1. Industry
Send to a Friend via Email

Your suggestion is on its way!

An email with a link to:

http://nonprofit.about.com/od/foundationfundinggrants/tp/grantproposalhub.htm

was emailed to:

Thanks for sharing About.com with others!

You can opt-out at any time. Please refer to our privacy policy for contact information.

How to Write a Grant Proposal

From Summary to Budget

By

Grant proposals are a part of any fundraiser's portfolio. To achieve optimal success your grant proposals should be part of your overall fundraising plan.

Grants may be from a variety of sources (such as a foundation or a government entity), but most require the same information. Here are the most common sections of grant proposals, and the information you should include.

1. Cover Letter

Businessman making notes at desk
Cultura/Hugh Whitaker/Riser/Getty Images

Although the cover letter is written last, don't give it short shrift. It is the front porch of your grant proposal and will determine how well the rest of the proposal is received. A bad impression here will be difficult to make up later. You'll want to address your letter to a specific person, briefly state what your proposal asks for, and summarize (not repeat) the essence of your program.

2. Executive Summary

The summary comes after your cover letter. It helps the grantor to understand at a glance what you are seeking. The summary can be as short as a couple of sentences, but no longer than one page. Aim to be complete (touching on the main points of your proposal) but brief. This is a taste of the proposal to come. It should entice the reader to keep going. The summary doesn't need to be wildly inventive, but it should be well-written (to impress), complete (explain what your organization does and its mission), and specific enough (include details of the proposed program) to involve the reader.

3. Need Statement

This is the meat of your grant proposal. You must convince the funder that what you propose to do is important and that your organization is the right one to do it. Assume that the reader of your proposal does not know much about the issue or subject. Explain why the issue is important, and what research you did to learn about possible solutions.

The need statement must include both stories and data, and be matched to the interests of the granting organization. The goal is to convince the funder that this project solves an important societal problem, and that the funder should be completely interested in supporting it.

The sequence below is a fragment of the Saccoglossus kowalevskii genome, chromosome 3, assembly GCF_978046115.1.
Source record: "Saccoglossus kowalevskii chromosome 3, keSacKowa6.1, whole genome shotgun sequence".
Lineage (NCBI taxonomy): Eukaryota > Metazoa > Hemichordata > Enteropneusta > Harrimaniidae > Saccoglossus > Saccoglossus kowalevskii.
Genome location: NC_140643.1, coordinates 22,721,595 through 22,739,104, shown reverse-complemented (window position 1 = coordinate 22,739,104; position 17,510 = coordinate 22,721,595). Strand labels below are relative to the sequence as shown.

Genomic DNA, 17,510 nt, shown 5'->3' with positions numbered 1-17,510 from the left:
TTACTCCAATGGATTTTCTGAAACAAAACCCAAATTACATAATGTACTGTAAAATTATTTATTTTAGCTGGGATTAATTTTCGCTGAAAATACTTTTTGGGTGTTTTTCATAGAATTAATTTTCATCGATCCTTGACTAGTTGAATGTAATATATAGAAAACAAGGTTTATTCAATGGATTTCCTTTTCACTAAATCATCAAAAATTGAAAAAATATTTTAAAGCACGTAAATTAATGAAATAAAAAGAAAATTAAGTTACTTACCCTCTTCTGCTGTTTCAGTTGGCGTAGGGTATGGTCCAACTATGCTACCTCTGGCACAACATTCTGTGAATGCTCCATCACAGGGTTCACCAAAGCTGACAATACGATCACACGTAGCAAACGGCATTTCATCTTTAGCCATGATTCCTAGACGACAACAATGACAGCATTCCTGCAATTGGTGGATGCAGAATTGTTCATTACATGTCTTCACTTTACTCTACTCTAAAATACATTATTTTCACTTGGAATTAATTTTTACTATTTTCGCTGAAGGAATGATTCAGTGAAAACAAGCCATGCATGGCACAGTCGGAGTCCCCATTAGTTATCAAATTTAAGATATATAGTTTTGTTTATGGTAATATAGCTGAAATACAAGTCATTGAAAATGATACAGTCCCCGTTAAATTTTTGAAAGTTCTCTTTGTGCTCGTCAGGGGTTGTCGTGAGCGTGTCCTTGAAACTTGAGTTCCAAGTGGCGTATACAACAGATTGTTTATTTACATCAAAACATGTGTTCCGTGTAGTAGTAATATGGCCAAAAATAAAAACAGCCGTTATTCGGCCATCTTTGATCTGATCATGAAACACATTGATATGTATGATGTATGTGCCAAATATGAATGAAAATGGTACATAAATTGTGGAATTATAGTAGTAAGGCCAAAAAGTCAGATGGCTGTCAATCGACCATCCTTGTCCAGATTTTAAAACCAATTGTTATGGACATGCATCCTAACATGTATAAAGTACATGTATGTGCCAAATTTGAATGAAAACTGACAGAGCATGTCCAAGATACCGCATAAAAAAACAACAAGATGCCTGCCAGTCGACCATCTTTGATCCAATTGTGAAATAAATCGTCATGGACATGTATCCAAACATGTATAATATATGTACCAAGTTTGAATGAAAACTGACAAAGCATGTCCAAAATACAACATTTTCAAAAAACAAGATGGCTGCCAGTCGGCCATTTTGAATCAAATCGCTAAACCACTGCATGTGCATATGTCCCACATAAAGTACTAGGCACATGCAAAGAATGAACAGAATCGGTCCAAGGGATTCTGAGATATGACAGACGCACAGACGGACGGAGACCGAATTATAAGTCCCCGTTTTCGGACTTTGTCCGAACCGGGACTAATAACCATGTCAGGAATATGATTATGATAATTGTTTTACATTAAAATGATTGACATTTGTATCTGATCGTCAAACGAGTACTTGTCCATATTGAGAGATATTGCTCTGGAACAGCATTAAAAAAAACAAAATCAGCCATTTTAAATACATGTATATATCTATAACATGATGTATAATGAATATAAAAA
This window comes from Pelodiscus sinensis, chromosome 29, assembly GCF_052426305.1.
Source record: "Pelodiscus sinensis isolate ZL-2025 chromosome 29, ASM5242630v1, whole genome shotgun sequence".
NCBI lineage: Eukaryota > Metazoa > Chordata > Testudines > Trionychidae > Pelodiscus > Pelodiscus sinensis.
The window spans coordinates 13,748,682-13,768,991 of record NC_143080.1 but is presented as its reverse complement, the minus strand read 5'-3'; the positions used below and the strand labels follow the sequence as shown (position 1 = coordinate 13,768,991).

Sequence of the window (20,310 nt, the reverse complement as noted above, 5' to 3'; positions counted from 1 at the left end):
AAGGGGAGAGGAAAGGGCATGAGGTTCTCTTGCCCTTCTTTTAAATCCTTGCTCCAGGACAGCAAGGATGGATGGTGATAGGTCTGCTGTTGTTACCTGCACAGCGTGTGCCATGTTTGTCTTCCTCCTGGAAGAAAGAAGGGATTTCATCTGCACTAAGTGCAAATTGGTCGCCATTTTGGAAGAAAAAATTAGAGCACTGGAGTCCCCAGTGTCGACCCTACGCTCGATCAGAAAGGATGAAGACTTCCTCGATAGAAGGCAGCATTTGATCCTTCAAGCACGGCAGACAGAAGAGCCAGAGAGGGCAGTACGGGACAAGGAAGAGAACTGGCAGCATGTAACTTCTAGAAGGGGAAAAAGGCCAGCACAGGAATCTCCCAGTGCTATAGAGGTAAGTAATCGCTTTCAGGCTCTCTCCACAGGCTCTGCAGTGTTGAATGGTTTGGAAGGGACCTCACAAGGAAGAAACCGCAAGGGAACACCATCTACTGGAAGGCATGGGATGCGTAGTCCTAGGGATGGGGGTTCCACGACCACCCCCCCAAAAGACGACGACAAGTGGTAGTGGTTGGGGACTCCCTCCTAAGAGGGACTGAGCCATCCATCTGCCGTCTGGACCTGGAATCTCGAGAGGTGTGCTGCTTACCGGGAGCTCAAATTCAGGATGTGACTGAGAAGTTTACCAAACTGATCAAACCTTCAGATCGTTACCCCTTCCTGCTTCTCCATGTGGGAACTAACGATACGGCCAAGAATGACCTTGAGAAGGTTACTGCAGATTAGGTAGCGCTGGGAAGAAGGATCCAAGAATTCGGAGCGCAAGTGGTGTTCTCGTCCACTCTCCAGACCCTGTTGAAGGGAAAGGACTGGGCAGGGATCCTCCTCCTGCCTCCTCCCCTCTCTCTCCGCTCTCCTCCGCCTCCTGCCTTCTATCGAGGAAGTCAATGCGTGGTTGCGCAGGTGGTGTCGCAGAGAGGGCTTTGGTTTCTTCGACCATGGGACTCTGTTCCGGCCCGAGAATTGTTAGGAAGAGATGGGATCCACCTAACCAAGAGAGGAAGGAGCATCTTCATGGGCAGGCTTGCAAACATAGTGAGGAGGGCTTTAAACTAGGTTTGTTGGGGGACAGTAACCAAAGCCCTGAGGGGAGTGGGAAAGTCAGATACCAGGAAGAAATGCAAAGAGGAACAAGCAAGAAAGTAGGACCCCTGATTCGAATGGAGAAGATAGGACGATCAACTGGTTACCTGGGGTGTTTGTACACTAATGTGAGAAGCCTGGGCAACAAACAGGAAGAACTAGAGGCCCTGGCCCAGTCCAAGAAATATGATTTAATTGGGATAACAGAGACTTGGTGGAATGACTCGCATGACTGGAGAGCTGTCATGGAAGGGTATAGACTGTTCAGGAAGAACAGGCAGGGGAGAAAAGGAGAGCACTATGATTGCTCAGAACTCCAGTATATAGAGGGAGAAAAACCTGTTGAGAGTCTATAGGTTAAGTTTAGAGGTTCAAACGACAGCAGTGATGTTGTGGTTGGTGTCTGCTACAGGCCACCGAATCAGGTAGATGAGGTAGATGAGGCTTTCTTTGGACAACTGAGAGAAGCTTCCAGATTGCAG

4. Goals and Objectives

Here is where you explain what your organization plans to do about the problem. State what you ultimately hope to accomplish with the project and spell out the specific results or outcomes you expect to accomplish. Think of goals as general and broad outcomes and objectives as the specific steps you'll take to get to those outcomes.

5. Methods, Strategies or Program Design

This section is where you walk the grantor through exactly HOW you will achieve the goals and objectives you've set out earlier. You may be required to provide a logic model in this section.

Make this section very detailed and logical. Include a timeline and specify who will do what and when.

6. Evaluation Section

How will you assess your program's accomplishments? Funders want to know that their dollars actually did some good. So decide now how you will evaluate the impact of your project. Include what records you will keep or data you will collect, and how you will use that data. If the data collection costs money, be sure to include that cost in your budget. Many organizations plan to hire an outside evaluator to ensure an objective assessment.

7. Other Funding or Sustainability

Have you gotten committed funds from other sources? Or have you asked other sources? Most funders do not wish to be the sole source of support for a project. Be sure to mention in-kind contributions you expect, such as meeting space or equipment.

Is this a pilot project with a limited time-line? Or will it go into the future? If so, how do you plan to fund it? Is it sustainable over the long haul?

8. Organizational Information

In a few paragraphs explain what your organization does, and why the funder can trust it to use the requested funds responsibly and effectively.

Give a short history of your organization, state its mission, the population it serves, and provide an overview of its track record in achieving its mission. Describe or list your programs.

Be complete in this part of your proposal even if you know the funder or have gotten grants from this grantmaker before.

9. Budget

How much will your project cost? Attach a short budget showing expected expenses and income. The expenses portion should include personnel expenses, direct project expenses, and administrative or overhead expenses. Income should include earned income and contributed income.

10. Additional Materials

Funders are likely to want the following:

  • IRS letter proving that your organization is tax-exempt.
  • List of your board of directors and their affiliations.
  • Financial statement from your last fiscal year.
  • Budget for your current fiscal year.
  • Budget for your next fiscal year if you are within a few months of that new year.

11. Putting it all together

Put everything together with your cover sheet and a cover letter. You may need to have your CEO and/or the Board President sign the cover sheet or letter. You do not need a fancy binder, but it should all be neatly typed and free of errors.

  1. About.com
  2. Industry
  3. Nonprofit Charitable Orgs
  4. Grants
  5. How to Write a Grant Proposal - Cover Letter to Budget

©2014 About.com. All rights reserved.